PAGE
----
© Wildscreen

Source: ARKive

Trusted

Article rating from 0 people

Default rating: 2.5 of 5

Threats

This spider is not threatened.
Creative Commons Attribution Non Commercial Share Alike 3.0 (CC BY-NC-SA 3.0)

© Wildscreen

Source: ARKive

Trusted

Article rating from 0 people

Default rating: 2.5 of 5

Management

Conservation

Conservation action is not required for this common species.
Creative Commons Attribution Non Commercial Share Alike 3.0 (CC BY-NC-SA 3.0)

© Wildscreen

Source: ARKive

Trusted

Article rating from 0 people

Default rating: 2.5 of 5

Relevance to Humans and Ecosystems

Benefits

Economic Importance for Humans: Negative

There are no known adverse effects of Argyroneta aquatica on humans, except a painful bite.

Negative Impacts: injures humans (bites or stings, venomous )

Creative Commons Attribution Non Commercial Share Alike 3.0 (CC BY-NC-SA 3.0)

© The Regents of the University of Michigan and its licensors

Source: Animal Diversity Web

Trusted

Article rating from 0 people

Default rating: 2.5 of 5

Economic Importance for Humans: Positive

The predatory actions of the water spider are helpful in reducing the number of mosquito larvae that survive to adulthood.

Creative Commons Attribution Non Commercial Share Alike 3.0 (CC BY-NC-SA 3.0)

© The Regents of the University of Michigan and its licensors

Source: Animal Diversity Web

Trusted

Article rating from 0 people

Default rating: 2.5 of 5

Wikipedia

Diving bell spider

The diving bell spider or water spider, Argyroneta aquatica, is the only species of spider known to live entirely under water.

Argyroneta aquatica is found in northern and central Europe and northern Asia up to latitude 62°N. It is the only spider known to spend its whole life under water. As with other spiders, it breathes air, which it traps in a bubble held by hairs on its abdomen and legs.[2] This gives it a silvery appearance, despite it being velvet-grey.[citation needed] The spider inhabits ponds in Europe and northern Asia, and lives for approximately two years.[citation needed] The appearance of the diving bell gave rise to the genus name Argyroneta, from the Greek "argyros" (ἄργυρος), meaning "silver", and "neta", a neologism (perhaps for *νητής) derived from the verb "neo" (νέω) "spin", intended to mean "spinner of silver".[3]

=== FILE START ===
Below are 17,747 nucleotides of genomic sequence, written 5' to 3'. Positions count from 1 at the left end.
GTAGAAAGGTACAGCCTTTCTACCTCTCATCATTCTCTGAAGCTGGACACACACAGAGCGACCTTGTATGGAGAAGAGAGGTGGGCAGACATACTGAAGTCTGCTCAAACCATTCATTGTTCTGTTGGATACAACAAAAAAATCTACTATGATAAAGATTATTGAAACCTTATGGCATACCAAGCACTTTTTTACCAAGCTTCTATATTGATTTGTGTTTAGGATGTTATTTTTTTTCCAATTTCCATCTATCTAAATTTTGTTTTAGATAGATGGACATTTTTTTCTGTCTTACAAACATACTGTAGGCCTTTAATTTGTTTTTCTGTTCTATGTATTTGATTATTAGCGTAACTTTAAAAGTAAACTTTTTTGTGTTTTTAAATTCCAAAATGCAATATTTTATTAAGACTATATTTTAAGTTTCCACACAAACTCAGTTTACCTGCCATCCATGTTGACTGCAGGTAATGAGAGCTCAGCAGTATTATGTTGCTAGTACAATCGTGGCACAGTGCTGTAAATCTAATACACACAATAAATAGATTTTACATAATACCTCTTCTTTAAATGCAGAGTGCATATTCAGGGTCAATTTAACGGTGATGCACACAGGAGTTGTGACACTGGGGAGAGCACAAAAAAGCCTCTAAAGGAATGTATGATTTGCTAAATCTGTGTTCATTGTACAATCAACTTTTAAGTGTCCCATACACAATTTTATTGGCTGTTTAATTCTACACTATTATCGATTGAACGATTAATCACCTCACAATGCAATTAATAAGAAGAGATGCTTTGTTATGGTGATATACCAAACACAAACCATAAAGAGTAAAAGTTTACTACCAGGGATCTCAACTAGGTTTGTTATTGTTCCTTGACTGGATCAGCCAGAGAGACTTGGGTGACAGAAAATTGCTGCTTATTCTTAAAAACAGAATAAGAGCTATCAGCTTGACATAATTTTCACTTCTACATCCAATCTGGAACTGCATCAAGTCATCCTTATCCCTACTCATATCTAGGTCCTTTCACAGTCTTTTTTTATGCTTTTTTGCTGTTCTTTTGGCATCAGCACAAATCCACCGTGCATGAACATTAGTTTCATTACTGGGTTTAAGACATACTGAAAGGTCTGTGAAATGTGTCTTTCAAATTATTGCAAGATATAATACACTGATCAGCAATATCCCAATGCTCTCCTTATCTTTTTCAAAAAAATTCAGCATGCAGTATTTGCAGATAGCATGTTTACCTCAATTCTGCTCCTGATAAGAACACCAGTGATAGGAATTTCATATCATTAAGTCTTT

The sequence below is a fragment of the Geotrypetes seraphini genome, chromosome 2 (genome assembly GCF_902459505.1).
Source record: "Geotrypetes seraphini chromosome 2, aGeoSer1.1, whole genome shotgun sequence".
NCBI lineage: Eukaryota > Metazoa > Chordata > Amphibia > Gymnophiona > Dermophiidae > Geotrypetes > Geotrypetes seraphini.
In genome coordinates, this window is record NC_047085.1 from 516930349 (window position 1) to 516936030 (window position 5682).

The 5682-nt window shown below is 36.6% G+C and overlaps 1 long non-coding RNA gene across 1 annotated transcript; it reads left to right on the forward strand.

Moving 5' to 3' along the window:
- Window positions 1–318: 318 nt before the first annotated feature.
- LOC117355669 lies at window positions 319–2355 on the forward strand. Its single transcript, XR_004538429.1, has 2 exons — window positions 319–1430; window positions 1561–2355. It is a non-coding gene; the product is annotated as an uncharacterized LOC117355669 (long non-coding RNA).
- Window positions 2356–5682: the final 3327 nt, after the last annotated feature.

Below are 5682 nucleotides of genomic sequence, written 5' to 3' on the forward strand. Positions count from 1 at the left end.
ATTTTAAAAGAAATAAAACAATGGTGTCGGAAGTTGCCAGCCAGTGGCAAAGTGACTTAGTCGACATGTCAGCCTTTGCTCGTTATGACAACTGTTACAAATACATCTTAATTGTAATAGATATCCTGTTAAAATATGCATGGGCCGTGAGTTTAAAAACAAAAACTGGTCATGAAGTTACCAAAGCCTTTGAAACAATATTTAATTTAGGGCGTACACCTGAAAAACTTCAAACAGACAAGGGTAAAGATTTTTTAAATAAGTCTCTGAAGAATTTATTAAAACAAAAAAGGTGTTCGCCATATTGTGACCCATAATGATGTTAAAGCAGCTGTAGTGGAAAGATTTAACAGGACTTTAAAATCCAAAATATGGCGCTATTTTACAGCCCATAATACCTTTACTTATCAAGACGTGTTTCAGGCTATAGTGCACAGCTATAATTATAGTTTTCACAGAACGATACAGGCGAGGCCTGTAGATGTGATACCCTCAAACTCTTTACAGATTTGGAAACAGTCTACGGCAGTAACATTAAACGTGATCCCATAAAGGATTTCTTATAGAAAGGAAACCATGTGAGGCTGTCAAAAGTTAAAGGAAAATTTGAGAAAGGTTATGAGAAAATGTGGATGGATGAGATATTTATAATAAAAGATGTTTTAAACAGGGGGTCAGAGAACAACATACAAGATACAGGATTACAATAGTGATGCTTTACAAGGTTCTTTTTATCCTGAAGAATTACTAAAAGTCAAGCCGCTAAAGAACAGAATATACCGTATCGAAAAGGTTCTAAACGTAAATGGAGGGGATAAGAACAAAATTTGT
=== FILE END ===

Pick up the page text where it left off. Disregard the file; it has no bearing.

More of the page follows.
Females build underwater "diving bell" webs which they fill with air and use for digesting prey, molting, mating and raising offspring. They live almost entirely within the bells, darting out to catch prey animals that touch the bell or the silk threads that anchor it. However, they have to surface occasionally to renew their personal air supplies and those of their webs. Males also build bells, but these are smaller and the males replenish their bells' oxygen supply less often. The males also have a more active hunting style. Prior to mating, the male constructs a diving bell adjacent to the female's, then spins a tunnel from his bell, breaking into hers to gain entrance.[4] Mating then takes place in the female's bell. The female spider lays between 30 and 70 eggs in her bell.[4]

Males are around 30% larger than females, which is unusual for spiders. This is possibly because their more active hunting style requires greater strength to overcome water resistance and counteract the buoyancy of their mobile air supplies. The larger body size is also associated with longer front legs, which has been shown to affect diving ability, giving the males superiority in diving over the more sessile females.[2][2] The size of females may be limited as they put more energy into building and maintaining their larger bells. The spiders prey on aquatic insects and crustaceans. Their bite is quite painful as the fangs can pierce the skin, causing localised inflammation and feverishness.[5] The spiders themselves fall prey to frogs and fish.[4]

The replenishment of air is unnecessary in well-oxygenated water, because the bell permits gas exchange with the surrounding water; there is net diffusion of oxygen into the bell and net diffusion of carbon dioxide out.[6] This process is driven by differences in partial pressure. The production of carbon dioxide and use of oxygen by the spider maintains the concentration gradient, required for diffusion. This system has been referred to as "the water spider's aqua-lung of air bubbles", though an aqua-lung lacks gas exchange with the surroundings.[7]

References[edit]

  1. ^ Norman I. Platnick (March 27, 2010). "Fam. Cybaeidae Banks, 1892d: 95". The World Spider Catalog, Version 11.0. American Museum of Natural History. Retrieved August 30, 2010. 
  2. ^ a b c Schütz, D., and Taborsky, M. (2003). "Adaptations to an aquatic life may be responsible for the reversed sexual size dimorphism in the water spider, Argyroneta aquatica" (PDF). Evolutionary Ecology Research 5 (1): 105–117. 
  3. ^ Thorell, Tord (1869). On European Spiders. Uppsala, Sweden: Royal Society of Upsala. p. 137. Retrieved 2012. 
  4. ^ a b c Chandramita Bora. "Water Spider". 
  5. ^ Ross Piper (2007), Extraordinary Animals: An Encyclopedia of Curious and Unusual Animals, Greenwood Press.
  6. ^ J. Exp. Biol.: 2175–2181. 2011. 
  7. ^ Flynn, M. R.; Bush, JOHN W. M.: "Underwater breathing: the mechanics of plastron respiration"; J. Fluid Mech. (2008), vol. 608, pp. 275–296. Cambridge University Press doi:10.1017/S0022112008002048
Creative Commons Attribution Share Alike 3.0 (CC BY-SA 3.0)

Source: Wikipedia

Unreviewed

Article rating from 0 people

Default rating: 2.5 of 5

Disclaimer

EOL content is automatically assembled from many different content providers. As a result, from time to time you may find pages on EOL that are confusing.

To request an improvement, please leave a comment on the page. Thank you!